I ⊈_{i}I for anyi , then there exists anx ∈I such that_{i}x ∉I . Now consider the ideal generated byx denoted <x > which is clearly non zero. Thusl (I )∩ <_{i}x >≠ 0. But (l (I )∩ <_{i}x >)^{2}⊆l (I )_{i}I = 0, a contradiction._{i}

Suppose two distinct vertices _{k}_{k}_{k}

Now we mention the following notes:

(i) Note 1: In a near-ring

N ,χ (Γ (_{s}N )) = 2 if and only if for any two nonzeroI ,J ∈V ^{*}(N ),IJ ≠ 0 wheneverI ≠ 0,J ≠ 0. For, suppose there existsI ≠ 0 andJ ≠ 0 such thatIJ = 0. Then {0,I ,J } is a clique. Thus clique(Γ (_{s}n )) >χ (Γ (_{s}N )), a contradiction.(ii) Note 2: In a strongly semi-prime near-ring without unity, every essential ideal of the form

l (I ) with invariant_{i}I is maximal. For suppose_{i}l (I ) is not maximal, there exists a proper ideal_{i}K ofN such thatl (I ) ⊂_{i}K ⊂N . Now consider the idealJ generated byI _{i}x (≠ 0) for somex (≠ 0) ∈K . Herel (I ) ∩_{i}J = 0 but (l (I ) ∩_{i}J )^{2}= 0, a contradiction.

### Example 2.19

Consider the set _{(p∞)} of all rational numbers of the form ^{∞}) is a ring with respect to addition modulo 1 and multiplication defined as ^{∞}). It is to be noted that each subgroup of ^{∞}) is an ideal of it and the only proper ideals of ^{∞}) are of the form _{1} < _{2} < ..... and each _{i}_{p∞} is a reduced ring without unity. But here _{k}_{−1}) = 0 for all _{i}_{j}_{s}_{p∞})) = 2.

### Example 2.20

Consider the set _{2}) with unity which is not strongly semi-prime as _{i}

is essential and _{s}

### Theorem 2.21

_{s}_{1}_{2}

(i)

If N is strongly semi-prime without unity, then N has exactly two invariant N subsets I _{1}and I _{2}, where l (I _{1})and l (I _{2})are essential .(ii)

If N is not strongly semi-prime, then Γ (_{s}N )is a star graph with more than one vertices .

**Proof**

(i) Let

I _{1},I _{2}andI _{3}be three distinct invariantN -subsets ofN such thatl (I )’s are essential. Now_{i}J _{1}=l (I _{1})∩I _{2}≠ 0,J _{2}=l (I _{3})∩I _{2}≠ 0 andJ _{3}=l (I _{2})∩I _{3}≠ 0. HereJ _{3}≠J _{1}for otherwise (l (I _{2}) ∩I _{3})_{2}= (l (I _{2}) ∩I _{3})(l (I _{1}) ∩I _{2}) = 0, a contradiction. Thus (l (I _{2}) ∩I _{3})(l (I _{1}) ∩I _{2}) = 0. Similarly (l (I _{1}) ∩I _{2})(l (I _{3}) ∩I _{1}) = 0 and (l (I _{3}) ∩I _{1})(l (I _{2}) ∩I _{3}) = 0. ThusJ _{1}→J _{2}→J _{3}→J _{1}is a cycle, a contradiction.(ii) Suppose

N is not strongly semi-prime and letI ≠ 0 be an invariantN subset such thatI _{2}= 0. Assume thatI ∈V _{1}. We show thatV _{1}= {I }. Here eitherl (I ) is not essential orI is minimal. Supposel (I ) is essential and there exists anI _{1}(≠ 0) such thatI _{1}⊊I . Nowl (I ) ∩I _{1}≠ 0 and (l (I ) ∩I _{1})I = 0 givesl (I )∩I _{1}∈V _{2}andII _{1}= 0 givesI _{1}∈V _{2}. But (l (I )∩I _{1})I = 0, a contradiction. Now we consider the following cases.(a) CaseI: If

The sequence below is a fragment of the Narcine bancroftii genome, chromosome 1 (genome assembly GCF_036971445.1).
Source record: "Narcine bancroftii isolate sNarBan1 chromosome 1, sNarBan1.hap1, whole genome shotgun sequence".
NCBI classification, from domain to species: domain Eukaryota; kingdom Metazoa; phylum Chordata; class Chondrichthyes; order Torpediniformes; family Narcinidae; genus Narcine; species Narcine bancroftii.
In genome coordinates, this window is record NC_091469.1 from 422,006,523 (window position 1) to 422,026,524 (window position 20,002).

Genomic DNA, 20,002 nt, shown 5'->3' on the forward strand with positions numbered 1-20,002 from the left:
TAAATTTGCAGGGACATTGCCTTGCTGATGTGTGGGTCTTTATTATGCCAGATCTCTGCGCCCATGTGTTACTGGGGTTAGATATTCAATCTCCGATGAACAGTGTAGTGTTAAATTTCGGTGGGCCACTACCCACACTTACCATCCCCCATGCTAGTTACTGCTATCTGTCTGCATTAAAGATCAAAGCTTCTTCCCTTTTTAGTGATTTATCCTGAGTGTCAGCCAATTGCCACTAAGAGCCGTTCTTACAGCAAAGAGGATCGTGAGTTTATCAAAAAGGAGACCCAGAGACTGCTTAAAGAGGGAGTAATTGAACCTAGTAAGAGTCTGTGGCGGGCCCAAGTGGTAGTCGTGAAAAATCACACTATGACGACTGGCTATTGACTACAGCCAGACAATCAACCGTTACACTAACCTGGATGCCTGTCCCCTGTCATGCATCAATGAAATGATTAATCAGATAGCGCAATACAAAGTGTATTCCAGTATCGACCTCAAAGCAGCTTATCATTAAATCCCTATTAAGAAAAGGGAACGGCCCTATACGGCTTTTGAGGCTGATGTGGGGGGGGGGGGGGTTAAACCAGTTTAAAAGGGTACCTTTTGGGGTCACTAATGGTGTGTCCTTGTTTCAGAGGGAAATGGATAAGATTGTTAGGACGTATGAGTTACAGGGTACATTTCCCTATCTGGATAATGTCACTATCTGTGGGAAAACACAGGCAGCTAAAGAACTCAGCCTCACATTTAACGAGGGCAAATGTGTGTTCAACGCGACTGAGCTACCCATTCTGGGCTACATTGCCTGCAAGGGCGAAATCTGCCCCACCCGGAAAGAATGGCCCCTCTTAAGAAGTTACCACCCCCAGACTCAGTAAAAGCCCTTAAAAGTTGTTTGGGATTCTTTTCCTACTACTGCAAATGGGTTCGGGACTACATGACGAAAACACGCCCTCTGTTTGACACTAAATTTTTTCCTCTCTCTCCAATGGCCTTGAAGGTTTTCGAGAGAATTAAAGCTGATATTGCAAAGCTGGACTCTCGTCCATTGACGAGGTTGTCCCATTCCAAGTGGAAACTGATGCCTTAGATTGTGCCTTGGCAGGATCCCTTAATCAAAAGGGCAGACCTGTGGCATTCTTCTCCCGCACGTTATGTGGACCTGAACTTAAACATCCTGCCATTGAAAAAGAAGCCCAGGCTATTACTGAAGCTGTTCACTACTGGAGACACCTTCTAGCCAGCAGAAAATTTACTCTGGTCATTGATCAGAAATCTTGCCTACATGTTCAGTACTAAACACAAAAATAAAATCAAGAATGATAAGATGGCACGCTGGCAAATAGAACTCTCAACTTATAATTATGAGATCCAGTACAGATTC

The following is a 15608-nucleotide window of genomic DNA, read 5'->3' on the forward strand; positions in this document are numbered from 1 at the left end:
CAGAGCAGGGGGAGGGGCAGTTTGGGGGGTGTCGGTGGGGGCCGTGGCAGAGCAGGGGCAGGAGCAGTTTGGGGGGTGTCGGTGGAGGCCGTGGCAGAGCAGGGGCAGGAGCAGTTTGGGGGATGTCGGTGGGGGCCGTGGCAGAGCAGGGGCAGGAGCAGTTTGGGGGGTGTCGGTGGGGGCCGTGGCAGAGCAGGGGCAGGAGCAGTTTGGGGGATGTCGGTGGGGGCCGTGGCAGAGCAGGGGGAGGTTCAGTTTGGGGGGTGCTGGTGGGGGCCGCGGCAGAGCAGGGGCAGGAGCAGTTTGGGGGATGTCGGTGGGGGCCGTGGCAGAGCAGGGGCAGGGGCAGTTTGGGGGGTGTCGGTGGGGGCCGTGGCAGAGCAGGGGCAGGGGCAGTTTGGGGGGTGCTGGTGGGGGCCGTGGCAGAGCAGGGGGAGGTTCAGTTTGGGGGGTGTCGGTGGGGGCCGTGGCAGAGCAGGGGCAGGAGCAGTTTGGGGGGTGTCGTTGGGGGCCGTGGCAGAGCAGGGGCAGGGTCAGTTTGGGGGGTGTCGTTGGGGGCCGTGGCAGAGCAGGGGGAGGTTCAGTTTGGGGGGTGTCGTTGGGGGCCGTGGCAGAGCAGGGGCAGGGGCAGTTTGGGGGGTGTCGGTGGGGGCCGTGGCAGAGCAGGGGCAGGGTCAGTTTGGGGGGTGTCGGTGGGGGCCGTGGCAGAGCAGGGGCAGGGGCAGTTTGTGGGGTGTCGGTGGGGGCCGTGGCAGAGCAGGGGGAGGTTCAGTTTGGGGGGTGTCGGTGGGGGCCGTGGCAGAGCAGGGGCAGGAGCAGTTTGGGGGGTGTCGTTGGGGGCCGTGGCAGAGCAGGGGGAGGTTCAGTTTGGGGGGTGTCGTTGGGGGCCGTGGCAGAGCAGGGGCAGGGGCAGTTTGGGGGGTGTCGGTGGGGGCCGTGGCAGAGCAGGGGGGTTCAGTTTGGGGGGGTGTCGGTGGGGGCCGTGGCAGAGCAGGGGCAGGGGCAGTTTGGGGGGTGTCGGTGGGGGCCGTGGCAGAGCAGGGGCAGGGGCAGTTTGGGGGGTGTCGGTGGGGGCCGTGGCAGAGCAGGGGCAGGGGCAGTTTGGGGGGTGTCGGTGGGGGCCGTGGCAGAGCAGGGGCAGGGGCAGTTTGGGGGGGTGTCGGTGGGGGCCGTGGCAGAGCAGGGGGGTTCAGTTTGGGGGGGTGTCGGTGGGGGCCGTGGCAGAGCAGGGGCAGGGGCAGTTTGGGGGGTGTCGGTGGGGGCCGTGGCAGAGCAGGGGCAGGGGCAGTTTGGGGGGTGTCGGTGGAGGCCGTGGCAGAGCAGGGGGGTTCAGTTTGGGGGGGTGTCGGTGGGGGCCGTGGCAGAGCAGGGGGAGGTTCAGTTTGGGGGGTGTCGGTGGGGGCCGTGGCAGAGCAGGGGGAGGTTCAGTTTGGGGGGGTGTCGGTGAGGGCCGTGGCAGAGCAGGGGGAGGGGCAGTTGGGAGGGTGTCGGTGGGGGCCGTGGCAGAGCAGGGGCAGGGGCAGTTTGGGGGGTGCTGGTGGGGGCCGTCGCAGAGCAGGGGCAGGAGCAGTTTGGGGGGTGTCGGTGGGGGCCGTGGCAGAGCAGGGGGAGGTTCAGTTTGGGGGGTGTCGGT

l (I ) is essential. Suppose there exists aP ∈V _{1}{I }. IfIP = 0, thenP ∈V _{2}, a contradiction. HenceIP ≠ 0. Since Γ (_{s}N ) is connected, there exists aK ∈V _{2}such thatPK = 0. Nowl (I )∩IP ≠ 0 andI (l (I ) ∩IP ) = 0 gives thatl (I ) ∩IP ∈V _{2}. But (l (I ) ∩IP )K = 0, a contradiction.(b) CaseII: If

l (I ) is not essential. Now supposeI is minimal. ThenI ∩P =P which gives that (I ∩P )I =I _{2}= 0. ThusI ∩P ∈V _{2}. But (I ∩P )K = 0, a contradiction. IfI is not minimal, thenIP ⊂I which gives (IP ∩I )K = (IP )K = 0. ThusIP ∩I ∈V _{2}, a contradiction to (IP ∩I )K = 0.

### Theorem 2.22

([7])

In the example 2.11, we see that every essential left ideal is essential as left

### Theorem 2.23

[7])

### Theorem 2.24

_{s}

**Proof**

Here _{1}(≠ 0) ⊆ _{1} is non nilpotent and _{1}) is as large as possible. If _{1}) = 0, we stop. If not, there exists a left _{1} = 0. But _{1}(≠ 0) ∈ _{1}) is as large as possible. Now _{1} ⊆ _{1}) = 0, we stop. Suppose _{1}) ≠ 0. Now _{1}_{1} ⊆ _{1} + _{1} ⊆ _{1} + _{1} + _{1}) ∩ _{1} + _{1}) = _{1}) ∩ _{1})[theorem 2.4] gives _{1} + _{1}) ∩ _{1}) ∩ _{1}) ∩ _{2}(≠ 0) ∈ _{1}) ∩ _{1}) ∩ _{2} non nilpotent and _{2}) is as large as possible. If _{2} + _{1} + _{1}) = 0, we stop. If not, proceeding in the same way, we get _{1}) ⊇ _{1}) ∩ _{1}) ⊇ _{1}) ∩ _{1}) ∩ _{2}) ⊇ ....... which is stationary. Hence we get a positive integer _{1}) ∩ _{1}) ∩ .... ∩ _{t}_{1}) ∩ _{1}) ∩ .... ∩ _{t}_{+1}). Now _{1})+_{1})+....+_{t}_{1})+_{1})+....+_{t}_{+1})=_{1}+_{1}+....+_{t}_{t}_{+1}) ⊆ _{t}_{+1}). Now _{t}_{+1} ⊆ _{1}+_{1}+....+_{t}_{t}_{+1} ⊆ _{t}_{+1}) which gives (_{t}_{+1})_{2} = 0, a contradiction. Thus _{1} +_{1} +....+_{t}_{1} + _{1} + .... + _{t}

### Acknowledgement

I would like to acknowledge the referees for their valuable suggestions.